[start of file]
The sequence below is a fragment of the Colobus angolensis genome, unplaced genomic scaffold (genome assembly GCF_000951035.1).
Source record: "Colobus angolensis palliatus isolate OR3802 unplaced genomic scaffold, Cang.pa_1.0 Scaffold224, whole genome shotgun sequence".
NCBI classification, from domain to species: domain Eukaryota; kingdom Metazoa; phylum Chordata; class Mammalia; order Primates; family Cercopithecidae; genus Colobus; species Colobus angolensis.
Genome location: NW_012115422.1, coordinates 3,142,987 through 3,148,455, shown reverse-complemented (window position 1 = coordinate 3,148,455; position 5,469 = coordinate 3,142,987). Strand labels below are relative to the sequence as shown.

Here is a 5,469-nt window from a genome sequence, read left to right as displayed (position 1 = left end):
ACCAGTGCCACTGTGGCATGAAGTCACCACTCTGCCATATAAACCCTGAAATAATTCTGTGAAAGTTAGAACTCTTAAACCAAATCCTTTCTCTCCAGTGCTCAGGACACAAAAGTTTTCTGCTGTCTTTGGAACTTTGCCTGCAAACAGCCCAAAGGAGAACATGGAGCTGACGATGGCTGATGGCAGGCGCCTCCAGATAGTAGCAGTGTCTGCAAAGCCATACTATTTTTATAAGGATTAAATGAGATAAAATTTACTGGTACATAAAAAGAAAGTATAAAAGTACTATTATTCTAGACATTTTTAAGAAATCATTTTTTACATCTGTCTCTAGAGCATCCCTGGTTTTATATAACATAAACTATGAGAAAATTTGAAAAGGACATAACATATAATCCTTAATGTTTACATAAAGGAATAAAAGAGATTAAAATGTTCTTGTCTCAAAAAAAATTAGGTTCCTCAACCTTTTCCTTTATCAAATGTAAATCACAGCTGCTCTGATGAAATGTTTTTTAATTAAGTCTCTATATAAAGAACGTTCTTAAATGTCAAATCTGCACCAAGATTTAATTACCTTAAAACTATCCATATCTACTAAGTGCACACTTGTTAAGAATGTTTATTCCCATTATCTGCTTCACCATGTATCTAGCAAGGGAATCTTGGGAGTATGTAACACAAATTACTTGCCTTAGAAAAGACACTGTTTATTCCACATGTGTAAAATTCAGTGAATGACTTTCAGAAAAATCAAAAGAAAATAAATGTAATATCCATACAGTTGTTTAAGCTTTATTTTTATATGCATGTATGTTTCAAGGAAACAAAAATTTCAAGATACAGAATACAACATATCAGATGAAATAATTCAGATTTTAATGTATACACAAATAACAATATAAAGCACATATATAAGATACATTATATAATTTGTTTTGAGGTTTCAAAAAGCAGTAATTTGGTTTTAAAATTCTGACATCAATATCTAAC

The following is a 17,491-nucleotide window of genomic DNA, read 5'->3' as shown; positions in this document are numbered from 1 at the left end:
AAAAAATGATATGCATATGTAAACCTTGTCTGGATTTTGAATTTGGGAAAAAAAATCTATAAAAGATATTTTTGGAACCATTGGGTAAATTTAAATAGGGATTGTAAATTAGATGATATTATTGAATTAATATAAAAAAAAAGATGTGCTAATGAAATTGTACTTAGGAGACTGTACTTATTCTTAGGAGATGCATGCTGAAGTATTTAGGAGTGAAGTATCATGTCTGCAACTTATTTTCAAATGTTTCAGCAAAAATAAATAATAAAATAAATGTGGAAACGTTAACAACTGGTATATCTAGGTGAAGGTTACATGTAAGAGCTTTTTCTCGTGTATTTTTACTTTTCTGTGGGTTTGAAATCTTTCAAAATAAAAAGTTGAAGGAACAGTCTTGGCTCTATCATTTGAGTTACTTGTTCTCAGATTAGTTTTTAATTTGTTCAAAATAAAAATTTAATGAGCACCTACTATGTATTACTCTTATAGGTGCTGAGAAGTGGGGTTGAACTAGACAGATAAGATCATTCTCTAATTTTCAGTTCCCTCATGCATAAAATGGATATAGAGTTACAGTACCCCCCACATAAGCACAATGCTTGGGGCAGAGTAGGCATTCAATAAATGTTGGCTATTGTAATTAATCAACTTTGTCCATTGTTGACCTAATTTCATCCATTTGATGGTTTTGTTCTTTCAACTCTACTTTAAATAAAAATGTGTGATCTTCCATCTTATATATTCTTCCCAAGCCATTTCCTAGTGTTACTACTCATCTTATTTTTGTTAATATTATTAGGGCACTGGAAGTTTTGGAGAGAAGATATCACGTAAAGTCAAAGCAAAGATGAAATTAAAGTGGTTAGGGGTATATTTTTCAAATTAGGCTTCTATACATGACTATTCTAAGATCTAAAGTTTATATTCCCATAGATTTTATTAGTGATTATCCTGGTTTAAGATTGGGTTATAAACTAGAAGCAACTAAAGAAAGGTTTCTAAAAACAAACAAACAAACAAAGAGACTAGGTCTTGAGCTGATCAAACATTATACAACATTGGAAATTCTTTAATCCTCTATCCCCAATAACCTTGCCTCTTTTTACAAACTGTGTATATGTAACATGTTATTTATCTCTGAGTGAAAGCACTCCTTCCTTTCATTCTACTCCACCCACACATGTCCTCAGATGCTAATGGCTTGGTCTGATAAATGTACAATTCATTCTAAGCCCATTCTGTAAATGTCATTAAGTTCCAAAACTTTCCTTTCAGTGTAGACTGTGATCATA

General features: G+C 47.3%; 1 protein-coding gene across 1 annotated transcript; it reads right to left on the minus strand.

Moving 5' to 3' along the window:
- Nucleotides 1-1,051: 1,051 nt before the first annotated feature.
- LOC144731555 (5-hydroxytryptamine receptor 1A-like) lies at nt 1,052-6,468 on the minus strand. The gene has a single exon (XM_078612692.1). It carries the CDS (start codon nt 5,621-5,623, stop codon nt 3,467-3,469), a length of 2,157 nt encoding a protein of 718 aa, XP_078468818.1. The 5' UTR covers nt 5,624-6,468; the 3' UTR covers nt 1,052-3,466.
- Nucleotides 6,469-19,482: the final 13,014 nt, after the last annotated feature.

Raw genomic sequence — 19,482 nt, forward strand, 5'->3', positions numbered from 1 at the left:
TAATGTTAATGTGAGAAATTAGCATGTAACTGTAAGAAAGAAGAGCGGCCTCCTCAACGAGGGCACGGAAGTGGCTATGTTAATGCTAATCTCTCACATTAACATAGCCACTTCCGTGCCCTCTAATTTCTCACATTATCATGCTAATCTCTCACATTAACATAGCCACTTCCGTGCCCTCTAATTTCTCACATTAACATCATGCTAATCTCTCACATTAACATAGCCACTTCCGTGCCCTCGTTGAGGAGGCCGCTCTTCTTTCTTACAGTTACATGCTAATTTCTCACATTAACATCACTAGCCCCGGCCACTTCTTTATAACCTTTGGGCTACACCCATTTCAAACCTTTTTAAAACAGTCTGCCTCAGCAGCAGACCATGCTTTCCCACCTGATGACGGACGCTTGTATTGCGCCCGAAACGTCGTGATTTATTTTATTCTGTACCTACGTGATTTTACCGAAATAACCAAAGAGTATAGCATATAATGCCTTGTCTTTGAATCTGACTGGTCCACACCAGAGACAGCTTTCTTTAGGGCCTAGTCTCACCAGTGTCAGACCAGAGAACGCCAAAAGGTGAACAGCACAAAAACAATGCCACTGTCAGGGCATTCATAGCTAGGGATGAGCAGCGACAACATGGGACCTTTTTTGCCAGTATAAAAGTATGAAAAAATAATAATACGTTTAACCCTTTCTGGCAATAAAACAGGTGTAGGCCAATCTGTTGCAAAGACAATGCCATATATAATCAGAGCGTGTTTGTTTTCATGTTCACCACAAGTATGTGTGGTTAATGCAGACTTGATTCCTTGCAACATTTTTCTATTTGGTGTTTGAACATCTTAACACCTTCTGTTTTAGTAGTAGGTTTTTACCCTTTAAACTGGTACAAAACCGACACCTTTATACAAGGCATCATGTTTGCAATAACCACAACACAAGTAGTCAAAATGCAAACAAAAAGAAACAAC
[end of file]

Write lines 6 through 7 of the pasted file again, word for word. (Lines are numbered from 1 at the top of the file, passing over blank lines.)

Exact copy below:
ACCAGTGCCACTGTGGCATGAAGTCACCACTCTGCCATATAAACCCTGAAATAATTCTGTGAAAGTTAGAACTCTTAAACCAAATCCTTTCTCTCCAGTGCTCAGGACACAAAAGTTTTCTGCTGTCTTTGGAACTTTGCCTGCAAACAGCCCAAAGGAGAACATGGAGCTGACGATGGCTGATGGCAGGCGCCTCCAGATAGTAGCAGTGTCTGCAAAGCCATACTATTTTTATAAGGATTAAATGAGATAAAATTTACTGGTACATAAAAAGAAAGTATAAAAGTACTATTATTCTAGACATTTTTAAGAAATCATTTTTTACATCTGTCTCTAGAGCATCCCTGGTTTTATATAACATAAACTATGAGAAAATTTGAAAAGGACATAACATATAATCCTTAATGTTTACATAAAGGAATAAAAGAGATTAAAATGTTCTTGTCTCAAAAAAAATTAGGTTCCTCAACCTTTTCCTTTATCAAATGTAAATCACAGCTGCTCTGATGAAATGTTTTTTAATTAAGTCTCTATATAAAGAACGTTCTTAAATGTCAAATCTGCACCAAGATTTAATTACCTTAAAACTATCCATATCTACTAAGTGCACACTTGTTAAGAATGTTTATTCCCATTATCTGCTTCACCATGTATCTAGCAAGGGAATCTTGGGAGTATGTAACACAAATTACTTGCCTTAGAAAAGACACTGTTTATTCCACATGTGTAAAATTCAGTGAATGACTTTCAGAAAAATCAAAAGAAAATAAATGTAATATCCATACAGTTGTTTAAGCTTTATTTTTATATGCATGTATGTTTCAAGGAAACAAAAATTTCAAGATACAGAATACAACATATCAGATGAAATAATTCAGATTTTAATGTATACACAAATAACAATATAAAGCACATATATAAGATACATTATATAATTTGTTTTGAGGTTTCAAAAAGCAGTAATTTGGTTTTAAAATTCTGACATCAATATCTAAC

The following is a 17,491-nucleotide window of genomic DNA, read 5'->3' as shown; positions in this document are numbered from 1 at the left end: